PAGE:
Keynote Address by Governor Cuomo to the Democratic National Convention
Imagine you are a reporter for a small daily paper and you have been sent to San Frandscc to cover the Democratic National Convention. You have listened to Governor Cuomo's speech and taken the following notes. In the left hand margin you have indicated the main ideas for the different paragraphs of your article.
Now write such an article. Find a suitable headline and begin with a paragraph that not only presents the keynote of Governor Cuomo's speech but also arouses the interest of the reader.
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THE POLITICAL SYSTEM 169
Americans Vote for Divided Government
Find the missing words by choosing from the pairs in the list below.
Although the American voters gave Bush and the Republican Party a presidential victory, they again Î divided government in Washington. The White House and Congress will Î for control of the Î agenda and both parties will search for answers to Î problems—like the budget deficit—which the candidates Î discussing during the campaign. The Î for divided government is due to the voters' Î that Democrats should look after <C> needs while a Republican president and his Î would be more Î at dealing with the economy, defense and foreign policy. According to an Î poll just before the election, the Î of voters found it better for Î parties to control the White House and Congress. Scholars of presidential elections said they were Î that peace and prosperity were the Î forces behind Bush's victory. Six years of Î economic growth, low inflation and Î unemployment, Î with improving relations between the United States and the Soviet Union, C" President Reagan's popularity after its Iran-Contra lows. And as Reagan's O> rose, so did support for his loyal vice-president.
1. Assess the degree of bias (Republican, Democrat, neutral) in the Irving Kristol interview, the Reagan-Bush pamphlet, the address by Governor Cuomo, and the article from the Washington Post—"Americans Vote for Divided Government."
2. Judging from these four texts where do you see the basic differences in the political agendas of the two main parties?
3. Between the Irving Kristol interview and the Washington Post article there is a time span of about eight years. In light of the 1984 and 1988 elections, to what extent did the new conservatism envisaged by Kristol in 1981 as part of a cyclical pattern of political philosophies become the dominant factor in American politics?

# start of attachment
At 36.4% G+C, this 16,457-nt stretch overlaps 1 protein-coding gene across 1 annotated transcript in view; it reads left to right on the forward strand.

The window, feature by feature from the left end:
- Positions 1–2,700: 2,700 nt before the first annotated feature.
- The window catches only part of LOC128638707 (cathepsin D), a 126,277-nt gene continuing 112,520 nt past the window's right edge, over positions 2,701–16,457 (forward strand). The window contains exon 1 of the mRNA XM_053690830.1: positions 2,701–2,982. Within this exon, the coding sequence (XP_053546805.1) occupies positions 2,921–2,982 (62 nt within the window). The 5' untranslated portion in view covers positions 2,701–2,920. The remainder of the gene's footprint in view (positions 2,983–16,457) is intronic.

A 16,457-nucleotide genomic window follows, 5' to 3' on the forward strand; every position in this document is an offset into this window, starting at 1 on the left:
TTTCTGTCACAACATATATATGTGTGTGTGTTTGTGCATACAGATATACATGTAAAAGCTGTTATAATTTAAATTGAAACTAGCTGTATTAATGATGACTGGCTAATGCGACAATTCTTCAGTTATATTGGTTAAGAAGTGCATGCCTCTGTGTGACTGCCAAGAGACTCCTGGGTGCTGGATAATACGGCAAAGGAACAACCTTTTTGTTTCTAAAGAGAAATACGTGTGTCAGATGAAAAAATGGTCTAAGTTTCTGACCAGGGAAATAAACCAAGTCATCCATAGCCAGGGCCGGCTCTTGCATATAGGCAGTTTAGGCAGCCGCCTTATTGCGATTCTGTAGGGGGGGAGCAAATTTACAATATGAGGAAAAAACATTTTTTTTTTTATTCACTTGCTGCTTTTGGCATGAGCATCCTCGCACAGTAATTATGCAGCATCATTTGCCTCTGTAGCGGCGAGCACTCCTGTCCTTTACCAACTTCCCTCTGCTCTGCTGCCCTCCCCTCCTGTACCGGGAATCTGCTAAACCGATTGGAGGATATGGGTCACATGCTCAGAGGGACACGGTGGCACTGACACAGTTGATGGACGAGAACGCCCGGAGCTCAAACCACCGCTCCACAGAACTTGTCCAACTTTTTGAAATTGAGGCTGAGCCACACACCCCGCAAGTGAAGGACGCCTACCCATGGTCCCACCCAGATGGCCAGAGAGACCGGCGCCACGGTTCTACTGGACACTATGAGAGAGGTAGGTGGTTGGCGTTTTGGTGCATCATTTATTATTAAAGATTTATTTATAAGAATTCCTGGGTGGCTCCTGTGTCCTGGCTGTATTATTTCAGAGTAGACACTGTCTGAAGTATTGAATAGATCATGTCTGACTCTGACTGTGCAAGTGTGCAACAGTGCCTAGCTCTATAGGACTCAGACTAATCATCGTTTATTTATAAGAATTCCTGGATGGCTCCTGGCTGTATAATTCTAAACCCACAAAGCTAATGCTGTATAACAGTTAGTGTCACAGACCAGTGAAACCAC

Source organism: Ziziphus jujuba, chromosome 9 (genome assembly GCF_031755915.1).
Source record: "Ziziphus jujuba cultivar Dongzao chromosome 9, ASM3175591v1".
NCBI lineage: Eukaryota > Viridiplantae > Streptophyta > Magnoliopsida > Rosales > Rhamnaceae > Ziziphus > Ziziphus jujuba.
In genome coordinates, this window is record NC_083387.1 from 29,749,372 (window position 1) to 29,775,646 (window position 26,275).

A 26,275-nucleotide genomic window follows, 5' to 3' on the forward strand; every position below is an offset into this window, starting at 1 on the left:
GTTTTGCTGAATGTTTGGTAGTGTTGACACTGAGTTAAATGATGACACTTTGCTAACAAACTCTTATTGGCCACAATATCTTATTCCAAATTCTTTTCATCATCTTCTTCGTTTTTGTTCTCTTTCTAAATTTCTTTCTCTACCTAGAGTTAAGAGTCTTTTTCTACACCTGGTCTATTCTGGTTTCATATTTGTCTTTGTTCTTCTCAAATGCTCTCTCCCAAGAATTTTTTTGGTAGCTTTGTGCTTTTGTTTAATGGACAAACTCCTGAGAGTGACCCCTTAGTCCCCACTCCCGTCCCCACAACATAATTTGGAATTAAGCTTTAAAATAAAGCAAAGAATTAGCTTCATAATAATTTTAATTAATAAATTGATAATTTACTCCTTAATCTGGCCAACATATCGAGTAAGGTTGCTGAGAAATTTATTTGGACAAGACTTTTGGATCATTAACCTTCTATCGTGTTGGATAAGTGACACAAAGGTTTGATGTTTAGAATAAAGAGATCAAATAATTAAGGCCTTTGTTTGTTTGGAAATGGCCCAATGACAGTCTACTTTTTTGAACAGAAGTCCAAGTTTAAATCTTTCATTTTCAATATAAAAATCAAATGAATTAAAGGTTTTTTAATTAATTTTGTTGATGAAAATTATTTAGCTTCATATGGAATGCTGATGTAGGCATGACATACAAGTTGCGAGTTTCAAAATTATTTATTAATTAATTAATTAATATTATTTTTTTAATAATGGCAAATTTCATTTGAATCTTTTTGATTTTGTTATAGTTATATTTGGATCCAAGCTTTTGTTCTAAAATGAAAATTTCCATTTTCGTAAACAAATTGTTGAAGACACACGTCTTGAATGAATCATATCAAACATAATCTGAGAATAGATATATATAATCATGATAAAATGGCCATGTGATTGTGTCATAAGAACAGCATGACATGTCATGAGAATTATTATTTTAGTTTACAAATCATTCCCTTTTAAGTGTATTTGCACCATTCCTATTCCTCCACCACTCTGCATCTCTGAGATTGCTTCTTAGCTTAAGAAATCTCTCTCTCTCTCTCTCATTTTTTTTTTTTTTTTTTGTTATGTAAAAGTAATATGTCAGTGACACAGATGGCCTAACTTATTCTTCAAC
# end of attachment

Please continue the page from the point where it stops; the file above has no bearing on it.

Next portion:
4. How do the political philosophies of the two major parties compare with those of the main parties in your country?
þ America's Global Role
PART A Background Information
As a global superpower, the United States exerts wide-reaching political, military, and economic influence. It has strong political and military ties to democratic governments in Western Europe and in other areas of the world. As the leading power of the western hemisphere, the United States plays an active role in Latin America.
America's political and military alliances are backed by its formidable military and nuclear forces.
Military Forces: 1980 òî 1985 [As of Sept. 30]
Army:Divisions........................................ Maneuver battalions.................................. Air defense battalions/batteries................. Special forces groups .............................. Aircraft, number ........................................ Navy:Ship operating force....................... Tactical air squadrons.............................. Antisubmarine air squadrons '................. Marine divisions........................................
16 168 154 3 8,731 538 61 22 3
16 155 135 48,926 639 63 24 3
17 159 127 4 9,025 669 63 24 3
Marine aircraft combat squadrons: Fixed-wing squadrons............................ Rotary-wing squadrons.......................... Aircraft, number ...................................... Air Force:ICBM launchers ................... Selected aircraft squadrons.................... Strategic................................................... Airdefense................................................. Tactical (excluding air-lift)...................... Aircraft, number 2....................................
30 24 4,861 1,054 125 26 6 93 10,116
31 28 5,002 1,031 124 21 5 98 10,297
35 33 5,039 1,023 124 21 5 98 10,427
1 Does not include patrol squadrons. 2Excludes foreign government-owned aircraft.
Over 2 million men and women are members of the armed forces. About one fourth of the United States military personnel serve overseas. The United States operates military bases in strategic areas throughout the world, including Africa, the Middle East, Central America, Southeast Asia, and Australia. Most of its overseas forces, however, are concentrated in Western Europe under provisions of the North Atlantic Treaty Organization (NATO). This military alliance, which includes the United States, Canada, Greece, Turkey, and most Western European nations, guarantees the defense of member nations against Soviet attack. Since 1949, when the alliance was created, the United States has acted as Western Europe's military leader.
While American military involvement has given European nations security against Soviet attack, it has also made them dependent, in many respects, on American foreign policy. Often excluded from superpower arms talks, Western
AMERICA'S GLOBAL ROLE 171